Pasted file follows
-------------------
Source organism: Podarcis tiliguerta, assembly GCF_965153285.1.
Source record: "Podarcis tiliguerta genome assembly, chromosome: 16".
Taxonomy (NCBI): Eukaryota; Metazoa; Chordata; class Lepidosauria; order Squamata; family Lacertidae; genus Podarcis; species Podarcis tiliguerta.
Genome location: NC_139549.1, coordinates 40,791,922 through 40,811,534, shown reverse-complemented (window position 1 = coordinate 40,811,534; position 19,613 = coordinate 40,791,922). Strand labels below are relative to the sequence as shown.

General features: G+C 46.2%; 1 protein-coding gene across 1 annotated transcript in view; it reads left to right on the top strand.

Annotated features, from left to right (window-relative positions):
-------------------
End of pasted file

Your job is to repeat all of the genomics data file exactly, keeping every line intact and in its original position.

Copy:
Source organism: Podarcis tiliguerta, assembly GCF_965153285.1.
Source record: "Podarcis tiliguerta genome assembly, chromosome: 16".
Taxonomy (NCBI): Eukaryota; Metazoa; Chordata; class Lepidosauria; order Squamata; family Lacertidae; genus Podarcis; species Podarcis tiliguerta.
Genome location: NC_139549.1, coordinates 40,791,922 through 40,811,534, shown reverse-complemented (window position 1 = coordinate 40,811,534; position 19,613 = coordinate 40,791,922). Strand labels below are relative to the sequence as shown.

General features: G+C 46.2%; 1 protein-coding gene across 1 annotated transcript in view; it reads left to right on the top strand.

Annotated features, from left to right (window-relative positions):